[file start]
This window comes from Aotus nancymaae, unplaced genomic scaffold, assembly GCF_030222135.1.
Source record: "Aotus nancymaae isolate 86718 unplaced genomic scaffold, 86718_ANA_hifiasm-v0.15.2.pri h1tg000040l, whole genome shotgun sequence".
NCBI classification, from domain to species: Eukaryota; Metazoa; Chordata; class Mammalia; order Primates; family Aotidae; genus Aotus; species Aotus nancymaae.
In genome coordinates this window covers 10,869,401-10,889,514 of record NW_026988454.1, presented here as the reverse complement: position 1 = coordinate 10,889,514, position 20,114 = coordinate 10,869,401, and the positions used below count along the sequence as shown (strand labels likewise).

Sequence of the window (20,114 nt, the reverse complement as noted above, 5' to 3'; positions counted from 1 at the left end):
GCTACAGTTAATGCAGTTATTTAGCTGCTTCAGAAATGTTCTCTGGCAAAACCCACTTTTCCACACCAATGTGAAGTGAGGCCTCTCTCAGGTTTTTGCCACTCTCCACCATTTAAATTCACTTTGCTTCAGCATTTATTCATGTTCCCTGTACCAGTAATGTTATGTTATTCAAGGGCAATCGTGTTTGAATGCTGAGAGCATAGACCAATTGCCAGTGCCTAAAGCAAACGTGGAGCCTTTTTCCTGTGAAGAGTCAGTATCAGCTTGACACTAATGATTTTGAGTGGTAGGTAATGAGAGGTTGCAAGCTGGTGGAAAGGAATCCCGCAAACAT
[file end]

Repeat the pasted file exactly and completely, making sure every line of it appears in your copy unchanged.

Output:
This window comes from Aotus nancymaae, unplaced genomic scaffold, assembly GCF_030222135.1.
Source record: "Aotus nancymaae isolate 86718 unplaced genomic scaffold, 86718_ANA_hifiasm-v0.15.2.pri h1tg000040l, whole genome shotgun sequence".
NCBI classification, from domain to species: Eukaryota; Metazoa; Chordata; class Mammalia; order Primates; family Aotidae; genus Aotus; species Aotus nancymaae.
In genome coordinates this window covers 10,869,401-10,889,514 of record NW_026988454.1, presented here as the reverse complement: position 1 = coordinate 10,889,514, position 20,114 = coordinate 10,869,401, and the positions used below count along the sequence as shown (strand labels likewise).

Sequence of the window (20,114 nt, the reverse complement as noted above, 5' to 3'; positions counted from 1 at the left end):
GCTACAGTTAATGCAGTTATTTAGCTGCTTCAGAAATGTTCTCTGGCAAAACCCACTTTTCCACACCAATGTGAAGTGAGGCCTCTCTCAGGTTTTTGCCACTCTCCACCATTTAAATTCACTTTGCTTCAGCATTTATTCATGTTCCCTGTACCAGTAATGTTATGTTATTCAAGGGCAATCGTGTTTGAATGCTGAGAGCATAGACCAATTGCCAGTGCCTAAAGCAAACGTGGAGCCTTTTTCCTGTGAAGAGTCAGTATCAGCTTGACACTAATGATTTTGAGTGGTAGGTAATGAGAGGTTGCAAGCTGGTGGAAAGGAATCCCGCAAACAT